If you’re going to ask for a cup of coffee with Stevens Institute of Technology alumni who are rising stars in the business world, you’re going to be drinking a lot of joe.
That’s what Joyce Pegler has found. The senior Business & Technology major at the School of Business just completed an internship in the cybersecurity division of PwC’s New York offices, and she attributes some of her success in scoring the position and in turning heads while she was there to a strong alumni network ready to extend a hand to Stevens students.
Pegler, who is also pursuing a master’s in Information Systems at Stevens, had two internship offers, including PwC; she has been in the company’s pipeline since taking part in its diversity program as a freshman. Before making her choice, she tapped LinkedIn to find alumni at both companies and better understand the corporate culture and role she’d have.
“It is kind of awkward, almost like making a cold call,” Pegler said, “but every alumnus I’ve reached out to has been so open to answering emails, grabbing coffee, catching up, because they know if you go to Stevens, you’re a good worker, you’re an intelligent person, and they want to bring you on at the company.”
She took the position in PwC’s assurance division, doing third-party risk management in cybersecurity. There, she used predictive tools and maintained risk assessments to help clients understand the risks associated with their third-party vendors — incredibly important considerations for companies in today’s interconnected, digital marketplace.
“I really enjoyed the responsibility, because a lot of the work I was given went directly to the client, so I didn't feel like I was doing work just to do work,” she said.
Classes helped her think on her feet
In fact, she was so confident in the quality of work she was performing that she had to clamor for more to do from her managers — and think on her feet about how to pursue some of her more open-ended assignments. Fortunately, she said, her Stevens experiences gave her a leg up in that department, especially a class assignment in data mining from Dr. Michael zur Muelen that turned out to be a research thesis for graduate students.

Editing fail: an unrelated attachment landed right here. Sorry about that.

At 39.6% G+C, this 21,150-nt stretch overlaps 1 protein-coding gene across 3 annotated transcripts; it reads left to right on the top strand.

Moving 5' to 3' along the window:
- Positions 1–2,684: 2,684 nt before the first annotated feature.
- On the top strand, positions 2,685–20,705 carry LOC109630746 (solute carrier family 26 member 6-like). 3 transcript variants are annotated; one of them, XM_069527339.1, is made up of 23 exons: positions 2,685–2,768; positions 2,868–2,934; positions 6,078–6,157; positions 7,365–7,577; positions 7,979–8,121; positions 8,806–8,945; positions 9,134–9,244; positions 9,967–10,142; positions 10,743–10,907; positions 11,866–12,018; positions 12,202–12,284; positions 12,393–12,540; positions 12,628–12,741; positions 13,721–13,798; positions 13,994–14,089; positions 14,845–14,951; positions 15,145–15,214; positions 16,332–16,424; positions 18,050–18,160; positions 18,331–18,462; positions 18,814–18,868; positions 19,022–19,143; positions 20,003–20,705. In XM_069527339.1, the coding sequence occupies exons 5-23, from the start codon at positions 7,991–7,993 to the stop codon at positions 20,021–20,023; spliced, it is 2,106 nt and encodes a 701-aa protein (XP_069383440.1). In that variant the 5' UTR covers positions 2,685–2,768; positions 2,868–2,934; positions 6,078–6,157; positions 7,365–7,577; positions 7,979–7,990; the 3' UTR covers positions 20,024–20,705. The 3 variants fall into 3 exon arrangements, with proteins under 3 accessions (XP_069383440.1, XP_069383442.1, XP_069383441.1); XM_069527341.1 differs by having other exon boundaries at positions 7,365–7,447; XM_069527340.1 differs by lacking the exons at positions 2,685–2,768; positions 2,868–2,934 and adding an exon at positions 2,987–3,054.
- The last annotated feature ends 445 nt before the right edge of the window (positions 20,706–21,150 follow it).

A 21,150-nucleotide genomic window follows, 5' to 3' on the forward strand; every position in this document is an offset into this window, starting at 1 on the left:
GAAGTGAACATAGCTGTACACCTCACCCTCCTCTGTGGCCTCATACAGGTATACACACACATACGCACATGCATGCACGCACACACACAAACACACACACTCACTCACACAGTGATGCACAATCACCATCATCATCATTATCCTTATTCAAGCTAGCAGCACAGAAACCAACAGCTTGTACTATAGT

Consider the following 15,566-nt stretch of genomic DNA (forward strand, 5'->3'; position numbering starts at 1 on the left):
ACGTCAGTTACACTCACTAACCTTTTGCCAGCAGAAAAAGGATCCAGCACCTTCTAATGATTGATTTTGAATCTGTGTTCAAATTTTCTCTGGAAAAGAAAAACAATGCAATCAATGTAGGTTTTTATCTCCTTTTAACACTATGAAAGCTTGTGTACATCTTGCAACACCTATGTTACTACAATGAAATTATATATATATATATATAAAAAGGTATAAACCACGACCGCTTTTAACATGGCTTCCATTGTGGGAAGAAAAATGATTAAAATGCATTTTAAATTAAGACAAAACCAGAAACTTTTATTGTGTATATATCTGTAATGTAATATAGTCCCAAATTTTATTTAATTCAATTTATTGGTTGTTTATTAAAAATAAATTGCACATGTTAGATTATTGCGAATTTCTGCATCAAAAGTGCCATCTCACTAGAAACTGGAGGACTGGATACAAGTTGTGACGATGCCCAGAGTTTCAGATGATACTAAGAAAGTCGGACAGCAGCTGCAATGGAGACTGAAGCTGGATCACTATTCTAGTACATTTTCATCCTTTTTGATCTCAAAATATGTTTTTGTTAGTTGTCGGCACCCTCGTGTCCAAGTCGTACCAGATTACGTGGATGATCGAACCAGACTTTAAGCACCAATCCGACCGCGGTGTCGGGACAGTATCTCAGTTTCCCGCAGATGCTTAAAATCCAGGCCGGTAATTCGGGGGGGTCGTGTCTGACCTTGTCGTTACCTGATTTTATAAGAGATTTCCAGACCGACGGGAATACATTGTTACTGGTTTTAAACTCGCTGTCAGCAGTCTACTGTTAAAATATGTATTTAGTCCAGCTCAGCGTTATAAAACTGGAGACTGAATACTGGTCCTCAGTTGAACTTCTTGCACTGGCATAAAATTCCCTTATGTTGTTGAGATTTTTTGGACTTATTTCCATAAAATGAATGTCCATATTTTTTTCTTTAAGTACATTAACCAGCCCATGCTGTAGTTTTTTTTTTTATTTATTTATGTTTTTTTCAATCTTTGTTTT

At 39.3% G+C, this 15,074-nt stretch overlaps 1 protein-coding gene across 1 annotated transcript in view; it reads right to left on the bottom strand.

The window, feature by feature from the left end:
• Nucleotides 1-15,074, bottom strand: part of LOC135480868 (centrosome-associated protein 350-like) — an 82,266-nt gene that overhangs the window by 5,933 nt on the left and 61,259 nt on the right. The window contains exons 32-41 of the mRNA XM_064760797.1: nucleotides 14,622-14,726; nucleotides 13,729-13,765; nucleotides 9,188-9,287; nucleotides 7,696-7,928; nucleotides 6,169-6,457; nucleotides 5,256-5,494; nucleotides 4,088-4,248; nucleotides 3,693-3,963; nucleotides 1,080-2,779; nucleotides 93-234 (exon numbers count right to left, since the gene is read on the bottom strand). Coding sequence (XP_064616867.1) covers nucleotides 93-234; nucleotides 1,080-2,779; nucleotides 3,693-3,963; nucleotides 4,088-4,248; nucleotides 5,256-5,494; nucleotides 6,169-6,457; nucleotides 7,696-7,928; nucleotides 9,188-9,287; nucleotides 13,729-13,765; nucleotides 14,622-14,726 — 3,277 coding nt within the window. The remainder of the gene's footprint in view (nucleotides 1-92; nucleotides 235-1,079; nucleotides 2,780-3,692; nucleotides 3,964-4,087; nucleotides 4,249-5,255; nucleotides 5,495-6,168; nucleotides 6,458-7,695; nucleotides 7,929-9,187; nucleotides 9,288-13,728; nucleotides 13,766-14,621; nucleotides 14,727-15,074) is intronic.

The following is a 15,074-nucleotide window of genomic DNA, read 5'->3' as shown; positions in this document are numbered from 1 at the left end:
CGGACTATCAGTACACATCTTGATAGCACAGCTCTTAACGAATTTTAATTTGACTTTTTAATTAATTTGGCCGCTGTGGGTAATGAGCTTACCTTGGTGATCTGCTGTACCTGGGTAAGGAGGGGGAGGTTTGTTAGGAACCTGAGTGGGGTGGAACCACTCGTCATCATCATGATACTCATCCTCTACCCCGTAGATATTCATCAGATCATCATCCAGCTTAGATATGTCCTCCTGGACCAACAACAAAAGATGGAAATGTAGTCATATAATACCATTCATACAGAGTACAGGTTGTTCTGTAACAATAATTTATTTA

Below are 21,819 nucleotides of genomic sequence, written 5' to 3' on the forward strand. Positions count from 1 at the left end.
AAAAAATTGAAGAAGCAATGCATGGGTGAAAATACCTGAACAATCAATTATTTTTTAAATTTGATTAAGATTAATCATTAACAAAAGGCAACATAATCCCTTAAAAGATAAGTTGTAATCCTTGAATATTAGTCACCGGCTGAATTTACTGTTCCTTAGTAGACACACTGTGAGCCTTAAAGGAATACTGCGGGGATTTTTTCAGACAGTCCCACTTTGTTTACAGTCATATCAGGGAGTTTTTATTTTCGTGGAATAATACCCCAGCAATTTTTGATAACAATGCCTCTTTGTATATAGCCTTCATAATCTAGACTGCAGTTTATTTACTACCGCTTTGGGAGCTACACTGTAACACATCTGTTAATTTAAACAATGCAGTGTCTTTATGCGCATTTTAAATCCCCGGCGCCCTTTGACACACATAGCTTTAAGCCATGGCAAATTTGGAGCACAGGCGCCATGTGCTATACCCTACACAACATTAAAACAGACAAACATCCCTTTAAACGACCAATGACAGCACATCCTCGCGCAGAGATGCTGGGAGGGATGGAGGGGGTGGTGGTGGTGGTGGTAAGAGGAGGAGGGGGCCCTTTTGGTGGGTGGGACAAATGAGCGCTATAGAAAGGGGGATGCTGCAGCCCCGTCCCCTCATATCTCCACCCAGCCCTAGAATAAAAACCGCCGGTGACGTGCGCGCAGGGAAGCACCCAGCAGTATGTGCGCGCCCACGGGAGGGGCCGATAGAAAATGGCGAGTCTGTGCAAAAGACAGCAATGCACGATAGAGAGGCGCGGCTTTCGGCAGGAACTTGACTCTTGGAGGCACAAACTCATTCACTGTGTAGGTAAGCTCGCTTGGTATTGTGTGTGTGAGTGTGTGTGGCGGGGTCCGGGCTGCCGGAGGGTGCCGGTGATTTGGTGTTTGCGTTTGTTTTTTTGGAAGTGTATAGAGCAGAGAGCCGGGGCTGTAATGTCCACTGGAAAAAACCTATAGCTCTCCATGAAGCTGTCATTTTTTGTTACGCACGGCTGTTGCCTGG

“I asked him why he’d given us such a complicated assignment, and he just very frankly said, ‘I wanted to see what you guys were going to come up with.’ And although we weren’t sure of what we were doing, we all produced really good work,” Pegler said. “That came back to me a lot during my internship — I have a business and analytical mindset, and when they give me something, I’m going to use what I’ve learned and trust that it moves the project forward. And it worked out really well for me.”
“The technology core of Stevens, and how we're taught to think of things with a technology mindset, opens the doors to a lot of new opportunities.”
That’s not the only time faculty helped her on her PwC internship. In addition to the alumni network that helped her choose the Big Four standout, she polled nearly half a dozen faculty, “and it was all reassuring when they all gave me the same answer. It made my decision much easier.”
Her internship was a lot of work, but it was fun, too. Pegler spoke about a project where she was given a client and its list of third parties, and asked to rank them by risk in whichever way she thought was best.
“That was interesting to me — they gave me a lot of freedom to look into the different types of risk areas, based on locations, services provided, regulation and legislation,” she said. “And they took that and based their next steps of the project off of it.”
Pegler said her Stevens business education, with its special emphasis on how technology and data are creating new opportunities for savvy managers and companies, helped her stand out on her internship.
“The technology core of Stevens, and how we’re taught to think of things with a technology mindset, opens the doors to a lot of new opportunities,” she said. “You might not know specific technologies developers use in cybersecurity, but you know how to apply technology, you know how to talk about the technology used. Being able to communicate with both the technical and operations sides of the business is such a crucial skill, and it’s one I’ve learned at Stevens.”